Interview game proposed by Professor Josephine Wikström at the Uniarts Stockholm, April 2017

What material conditions do you need in order to sustain your art practice?


The question of sustainability has attracted me a lot since I started the NPP program at DOCH.  Coming from a background as a dancer and performer, a big part of the material conditions for practicing has often been provided by someone else, such as the project organizer, the theatre or the dance institution. The practice was expressed and became visible, tangible, recognizable and accepted socially through the “time-space” condition of the dance studio and occasionally the stage To a certain extent my prior practice became identifiable through this time-space, where I could express it, make it concrete and material.

When I began the NPP program and decided to avoid the space-time of the dance studio (at least for a period) I faced a problem of proximity since I couldn’t observe my practice in the same way I was used to: through my relation to the dance studio, through the conversation with a choreographer, the mirror or the video recording of the rehearsals. I also faced a problem in identifying my practice since there was no specific space-time through which I could frame and recognize its expression.


Both the problem of proximity and the one of identification have created fantastic opportunities for me to discover the needs I have in order to keep on developing my practice. It has been a journey in which I discovered the importance of creating a space within myself, a space-time for my inner conversation, a private and intimate conversation, but which in some way is very similar to the one created (sometimes) between a dancer and a choreographer, between a mother and a child or between a therapist and a patient.


To return to the initial question, the material conditions I need to sustain my practice are the ones that allow my inner-space to exist. This is most of all a specific quality of time, a time in which I can drift, follow my imagination, having a scattered attention and where I can free myself from a certain mode of efficiency, still with specific objectives but not goal-oriented. It is a time that is not chaotic but which allows space for uncertainty and doubt.


To feel comfortable is another important condition for this inner-space: a way to resume a need to feel protected, to be cared for, loved, as well as  to perceive a certain awareness in they way I act, react and breath. A big part of my practice in these last two years has been an exploration and a process of understanding myself. One of my great realisations has been that, in order to learn about myself and to learn in general, I need to feel comfortable. Discomfort in learning is not a sustainable condition for keeping interest, passion and commitment in the practice.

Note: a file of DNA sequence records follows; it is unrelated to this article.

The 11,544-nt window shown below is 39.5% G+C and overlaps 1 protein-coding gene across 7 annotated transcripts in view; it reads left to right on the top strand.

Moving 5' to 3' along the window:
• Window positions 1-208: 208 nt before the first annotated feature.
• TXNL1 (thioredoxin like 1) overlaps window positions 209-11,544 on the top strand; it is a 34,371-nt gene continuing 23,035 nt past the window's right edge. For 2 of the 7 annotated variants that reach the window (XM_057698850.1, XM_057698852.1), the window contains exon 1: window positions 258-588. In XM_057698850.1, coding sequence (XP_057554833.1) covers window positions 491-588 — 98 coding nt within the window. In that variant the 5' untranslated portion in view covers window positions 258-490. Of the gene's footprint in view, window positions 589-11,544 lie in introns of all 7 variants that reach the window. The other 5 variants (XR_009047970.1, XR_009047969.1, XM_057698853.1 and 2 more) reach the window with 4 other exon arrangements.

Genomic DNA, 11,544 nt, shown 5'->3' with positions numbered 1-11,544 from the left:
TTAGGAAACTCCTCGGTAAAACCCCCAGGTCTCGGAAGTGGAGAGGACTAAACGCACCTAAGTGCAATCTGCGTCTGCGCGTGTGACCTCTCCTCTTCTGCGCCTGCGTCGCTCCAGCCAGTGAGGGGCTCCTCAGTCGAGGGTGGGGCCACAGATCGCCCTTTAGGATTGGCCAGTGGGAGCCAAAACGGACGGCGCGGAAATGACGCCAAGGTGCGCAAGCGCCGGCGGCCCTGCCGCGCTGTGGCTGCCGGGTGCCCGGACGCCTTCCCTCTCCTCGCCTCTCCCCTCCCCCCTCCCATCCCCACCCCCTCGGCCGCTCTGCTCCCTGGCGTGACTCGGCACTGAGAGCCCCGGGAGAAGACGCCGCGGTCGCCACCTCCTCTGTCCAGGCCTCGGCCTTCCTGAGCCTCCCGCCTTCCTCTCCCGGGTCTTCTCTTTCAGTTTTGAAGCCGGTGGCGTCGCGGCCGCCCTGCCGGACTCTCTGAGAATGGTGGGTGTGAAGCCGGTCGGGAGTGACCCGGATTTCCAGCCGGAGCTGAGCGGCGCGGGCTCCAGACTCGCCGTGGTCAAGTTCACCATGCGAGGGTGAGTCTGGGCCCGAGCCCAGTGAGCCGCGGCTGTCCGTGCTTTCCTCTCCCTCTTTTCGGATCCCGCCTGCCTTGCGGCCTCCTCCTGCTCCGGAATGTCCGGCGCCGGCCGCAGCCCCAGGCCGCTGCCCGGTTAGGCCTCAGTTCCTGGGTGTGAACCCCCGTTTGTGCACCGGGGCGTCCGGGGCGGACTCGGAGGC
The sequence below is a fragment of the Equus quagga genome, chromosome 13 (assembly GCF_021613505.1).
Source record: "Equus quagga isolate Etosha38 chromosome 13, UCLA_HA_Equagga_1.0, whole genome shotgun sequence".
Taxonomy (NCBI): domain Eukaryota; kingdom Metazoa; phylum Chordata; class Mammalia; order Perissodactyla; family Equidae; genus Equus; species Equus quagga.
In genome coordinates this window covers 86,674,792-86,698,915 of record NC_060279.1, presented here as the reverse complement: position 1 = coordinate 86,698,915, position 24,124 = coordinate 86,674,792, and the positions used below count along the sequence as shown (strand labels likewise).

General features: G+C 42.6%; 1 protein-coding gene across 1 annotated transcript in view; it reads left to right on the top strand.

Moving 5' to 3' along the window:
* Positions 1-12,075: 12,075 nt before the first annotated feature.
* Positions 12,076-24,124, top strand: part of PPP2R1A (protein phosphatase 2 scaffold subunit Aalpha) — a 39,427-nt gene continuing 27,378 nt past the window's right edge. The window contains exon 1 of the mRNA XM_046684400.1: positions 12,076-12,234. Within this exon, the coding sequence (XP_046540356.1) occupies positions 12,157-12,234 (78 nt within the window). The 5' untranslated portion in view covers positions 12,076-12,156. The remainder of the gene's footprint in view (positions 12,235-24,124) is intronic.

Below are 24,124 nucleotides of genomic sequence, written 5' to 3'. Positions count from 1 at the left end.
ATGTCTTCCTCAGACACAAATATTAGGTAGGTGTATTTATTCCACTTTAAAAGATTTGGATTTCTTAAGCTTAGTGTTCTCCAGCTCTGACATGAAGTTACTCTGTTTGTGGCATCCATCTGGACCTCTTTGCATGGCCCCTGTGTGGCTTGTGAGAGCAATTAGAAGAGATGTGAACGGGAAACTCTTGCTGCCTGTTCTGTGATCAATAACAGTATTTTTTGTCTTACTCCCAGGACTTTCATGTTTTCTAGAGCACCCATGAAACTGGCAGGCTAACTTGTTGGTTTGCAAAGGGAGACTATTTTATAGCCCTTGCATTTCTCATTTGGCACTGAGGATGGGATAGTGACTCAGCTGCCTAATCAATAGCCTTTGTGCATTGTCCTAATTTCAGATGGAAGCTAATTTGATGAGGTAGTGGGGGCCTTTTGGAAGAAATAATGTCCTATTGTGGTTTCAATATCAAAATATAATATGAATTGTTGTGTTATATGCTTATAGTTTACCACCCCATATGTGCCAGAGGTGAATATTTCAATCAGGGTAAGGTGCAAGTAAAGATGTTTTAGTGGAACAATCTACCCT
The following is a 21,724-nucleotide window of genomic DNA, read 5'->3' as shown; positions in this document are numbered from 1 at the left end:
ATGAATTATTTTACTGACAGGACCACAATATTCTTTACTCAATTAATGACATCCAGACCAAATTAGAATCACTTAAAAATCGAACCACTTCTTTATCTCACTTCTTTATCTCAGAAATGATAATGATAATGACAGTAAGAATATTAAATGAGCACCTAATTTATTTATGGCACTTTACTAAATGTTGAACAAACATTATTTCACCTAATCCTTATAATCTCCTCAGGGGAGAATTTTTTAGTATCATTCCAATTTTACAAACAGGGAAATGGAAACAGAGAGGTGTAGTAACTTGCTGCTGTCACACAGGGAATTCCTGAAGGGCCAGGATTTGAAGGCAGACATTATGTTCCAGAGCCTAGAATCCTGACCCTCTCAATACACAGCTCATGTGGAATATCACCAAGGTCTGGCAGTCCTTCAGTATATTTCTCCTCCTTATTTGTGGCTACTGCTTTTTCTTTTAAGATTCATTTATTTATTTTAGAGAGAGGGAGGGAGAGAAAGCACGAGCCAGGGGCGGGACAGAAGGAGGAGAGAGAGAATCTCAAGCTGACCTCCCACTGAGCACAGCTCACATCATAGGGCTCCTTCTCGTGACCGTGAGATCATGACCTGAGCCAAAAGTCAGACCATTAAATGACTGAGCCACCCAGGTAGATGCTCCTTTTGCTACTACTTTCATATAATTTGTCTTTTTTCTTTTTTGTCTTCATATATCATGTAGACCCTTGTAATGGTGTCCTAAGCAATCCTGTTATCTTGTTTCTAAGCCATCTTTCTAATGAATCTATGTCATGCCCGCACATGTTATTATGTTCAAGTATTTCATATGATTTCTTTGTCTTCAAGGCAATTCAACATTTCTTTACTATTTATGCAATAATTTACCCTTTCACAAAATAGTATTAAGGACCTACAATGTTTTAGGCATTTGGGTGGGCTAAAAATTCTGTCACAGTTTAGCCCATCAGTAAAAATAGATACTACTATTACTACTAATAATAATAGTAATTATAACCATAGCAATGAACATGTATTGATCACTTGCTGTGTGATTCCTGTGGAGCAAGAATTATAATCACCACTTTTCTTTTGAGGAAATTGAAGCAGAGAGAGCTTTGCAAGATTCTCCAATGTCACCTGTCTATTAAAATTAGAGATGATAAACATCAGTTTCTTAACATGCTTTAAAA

Do you have children, parents or other family members who need your care? How does this caring 
work in your practice? 

My practice underwent a considerable transformation as I became a father only one year before I began the NPP program  I have always been very close to my family, which is an important part of my life and for whom I care. But to become the caretaker of a child implies a broad process of reflection since more responsibility is at stake.

There has been an entanglement in this process between the “normal” existential questions I faced as a father and the questions that relate to the role my practice occupies in my existence.  At the beginning of my journey in the NPP program, I was in the middle of this process where the questions that relate to my personal life and the questions that relate to my art practice overlapped almost completely. Reflecting upon it now, the biggest challenge has been, and still is, to be able to create the conditions for observing the process in which I am: to begin to truly listen to myself in order to create my inner-space. It has been a process of listening more than observing since to listen for me has a softer quality, the tenderness necessary for a sensitive process of taking care of myself.


To care for myself in my eyes is, both a process of self-discovery as well as a precondition for the act of caring. To care about myself is a way to take distance from my needs in order to know what my needs are: to find the Other in me. The Othering process that appears within the inner-space is an ethical commitment. The acknowledgment of the existence of the Other that is inside and all around myself.

For this process I mostly need to thank my son, Elio. Through my relation with him I learned the importance of recognising Otherness inside myself: to encounter and listen to this Otherness. The ethical questions that arise from the idea of caring are probably the structure upon which performing arts should develop from now on.